US Pharm. 2020;45(4):32-36.
Prostate cancer develops when cells in the prostate gland become malignant.1 There are no hallmark signs and symptoms. Therefore, routine screening is imperative; practice guidelines for early detection can be found in TABLE 1. If left untreated, cancer cells may metastasize from the prostate to other parts of the body, specifically the bones and lymph nodes. Prostate cancer is confirmed by a biopsy.
According to the National Cancer Institute, an estimated 174,650 new cases of prostate cancer would be diagnosed in 2019, accounting for 9% of new cancer cases in men.2 Researchers estimate prostate cancer to account for 31,620 deaths in 2019, which represent 5.2% of male cancer deaths.2 The age-adjusted death rates from prostate cancer declined by 51% from 39.08 deaths per 100,000 people in 1993 to 19.2 deaths per 100,000 people in 2014.2,3 The decreasing and comparatively low death rate, 3.8% of all deaths caused by cancer in men, suggest that increased public awareness with earlier detection and treatment has achieved a relative risk reduction (RR 0.84; 95% CI 0.73 to 0.95) in total mortality.3,4
Approximately one in nine men will be diagnosed with prostate cancer during his lifetime.3 The 5-year survival rate in the United States for men diagnosed with prostate cancer is 98%.2 Risk factors for prostate cancer include age, family history, and ethnicity.5 Men over the age of 50 years are at a higher risk.1 Men whose fathers or brothers have prostate cancer also have a two to three times higher risk of prostate cancer than men without a family history of the disease.3 Prostate cancer occurs more often in African American men than those of other races.5
A prostate-specific antigen (PSA) test or digital rectal examination (DRE) is used to signal whether further testing should take place. A DRE is conducted by a physician by inserting a gloved and lubricated finger into the rectum to examine the prostate for any irregularities in size, shape, and texture.6 The PSA is a protein produced by the prostate, which is normally secreted into the ducts of the prostate.1 Conditions such as prostatitis, enlarged prostate, or prostate cancer elevate PSA to a level where it can be easily detected in the blood.6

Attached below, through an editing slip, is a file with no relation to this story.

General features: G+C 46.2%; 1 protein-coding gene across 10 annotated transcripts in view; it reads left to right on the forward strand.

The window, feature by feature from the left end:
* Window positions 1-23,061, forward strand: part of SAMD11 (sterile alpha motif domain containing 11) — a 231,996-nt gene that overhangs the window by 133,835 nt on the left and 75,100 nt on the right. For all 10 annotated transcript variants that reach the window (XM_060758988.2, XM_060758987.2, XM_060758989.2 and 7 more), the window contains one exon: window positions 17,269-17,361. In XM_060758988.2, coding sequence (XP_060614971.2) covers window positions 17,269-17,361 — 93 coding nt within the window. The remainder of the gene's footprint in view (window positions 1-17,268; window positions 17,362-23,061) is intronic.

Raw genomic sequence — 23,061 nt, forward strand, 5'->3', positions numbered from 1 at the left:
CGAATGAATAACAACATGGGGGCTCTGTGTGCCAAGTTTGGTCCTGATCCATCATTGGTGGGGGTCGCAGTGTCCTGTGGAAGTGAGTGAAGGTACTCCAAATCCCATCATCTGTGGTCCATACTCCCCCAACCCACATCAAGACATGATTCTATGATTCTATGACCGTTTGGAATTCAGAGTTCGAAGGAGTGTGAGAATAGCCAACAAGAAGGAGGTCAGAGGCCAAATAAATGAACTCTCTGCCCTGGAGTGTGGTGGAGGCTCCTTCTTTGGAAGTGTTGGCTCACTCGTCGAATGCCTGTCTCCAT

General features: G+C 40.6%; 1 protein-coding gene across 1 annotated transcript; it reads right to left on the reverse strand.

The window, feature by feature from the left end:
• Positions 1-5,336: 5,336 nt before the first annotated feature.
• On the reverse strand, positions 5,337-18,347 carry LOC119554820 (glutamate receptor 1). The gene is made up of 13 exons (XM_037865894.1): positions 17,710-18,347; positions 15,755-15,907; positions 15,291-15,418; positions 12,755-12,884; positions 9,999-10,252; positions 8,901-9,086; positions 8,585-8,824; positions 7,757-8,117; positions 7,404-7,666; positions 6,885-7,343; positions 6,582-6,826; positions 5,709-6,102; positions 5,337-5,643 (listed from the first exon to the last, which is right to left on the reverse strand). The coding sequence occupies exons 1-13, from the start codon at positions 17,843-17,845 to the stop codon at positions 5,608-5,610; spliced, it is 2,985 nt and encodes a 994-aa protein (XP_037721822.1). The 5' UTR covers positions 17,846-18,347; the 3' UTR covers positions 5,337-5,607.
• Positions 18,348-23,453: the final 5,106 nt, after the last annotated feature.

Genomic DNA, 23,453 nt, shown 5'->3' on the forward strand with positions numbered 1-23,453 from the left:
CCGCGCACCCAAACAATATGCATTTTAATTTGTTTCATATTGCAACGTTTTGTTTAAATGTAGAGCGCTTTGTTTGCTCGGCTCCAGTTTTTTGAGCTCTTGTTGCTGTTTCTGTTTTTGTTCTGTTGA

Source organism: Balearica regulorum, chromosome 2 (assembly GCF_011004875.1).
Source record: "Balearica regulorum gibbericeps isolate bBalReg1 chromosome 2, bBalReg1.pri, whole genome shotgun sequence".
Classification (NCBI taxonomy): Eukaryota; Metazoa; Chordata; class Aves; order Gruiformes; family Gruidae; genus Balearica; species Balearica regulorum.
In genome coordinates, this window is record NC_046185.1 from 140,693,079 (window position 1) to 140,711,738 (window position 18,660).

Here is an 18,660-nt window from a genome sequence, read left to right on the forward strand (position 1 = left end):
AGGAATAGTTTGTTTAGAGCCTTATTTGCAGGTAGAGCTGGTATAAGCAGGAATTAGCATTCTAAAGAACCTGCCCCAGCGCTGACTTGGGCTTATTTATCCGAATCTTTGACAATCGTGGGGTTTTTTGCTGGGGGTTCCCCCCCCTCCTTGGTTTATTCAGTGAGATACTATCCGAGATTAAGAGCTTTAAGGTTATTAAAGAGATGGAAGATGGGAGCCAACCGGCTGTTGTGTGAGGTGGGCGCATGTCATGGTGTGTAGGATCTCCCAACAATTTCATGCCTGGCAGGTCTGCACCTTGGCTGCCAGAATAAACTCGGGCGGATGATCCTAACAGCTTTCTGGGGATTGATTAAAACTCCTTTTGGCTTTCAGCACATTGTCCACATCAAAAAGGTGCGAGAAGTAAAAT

A PSA level of 4 nanograms or higher per milliliter of blood is indicative that further testing is needed.7 If PSA is high, a biopsy will determine whether prostate cancer is present. During the biopsy, a physician obtains tissue sample from the prostate via the rectum and examines the specimen for cancerous tissues.8
Sangia Total PSA Test
The Sangia Total PSA Test, developed by OPKO Health, Inc., was approved by the FDA on January 30, 2019. The test should be used in conjunction with a digital rectal exam to help detect if a patient has prostate cancer.9,10 The Sangia Total PSA Test is a “microfluidic-based point-of-care (POC) immunoassay for quantitative measurement of total PSA from whole blood utilizing Silver Amplified NeoGold ImmunoAssay (Sangia) technology.”9 With the prick of a finger, this device can determine a patient’s total PSA level within 10 minutes.11
The Sangia Total PSA Test box includes 20 individual tests stored in sealed pouches, a Lot Data Card with specific calibration data, 23 soap wipes (water and sodium lauryl sulfate), and the package insert.9 The Sangia Total PSA Test includes a Sample Collector and Cassette Assembly (Figure 1). The Sample Collector includes NeoGold-labeled anti–PSA antibodies, anticoagulant, buffers, protein stabilizers, and surfactants in a lyophilized formulation.9 The Cassette Assembly includes monoclonal anti–PSA antibodies, 45 microliters (μL) of silver salt, 45 μL of a reducing agent in acidic buffer, less than 5 μL of buffers with surfactants, protein stabilizers/blockers, and preservatives.9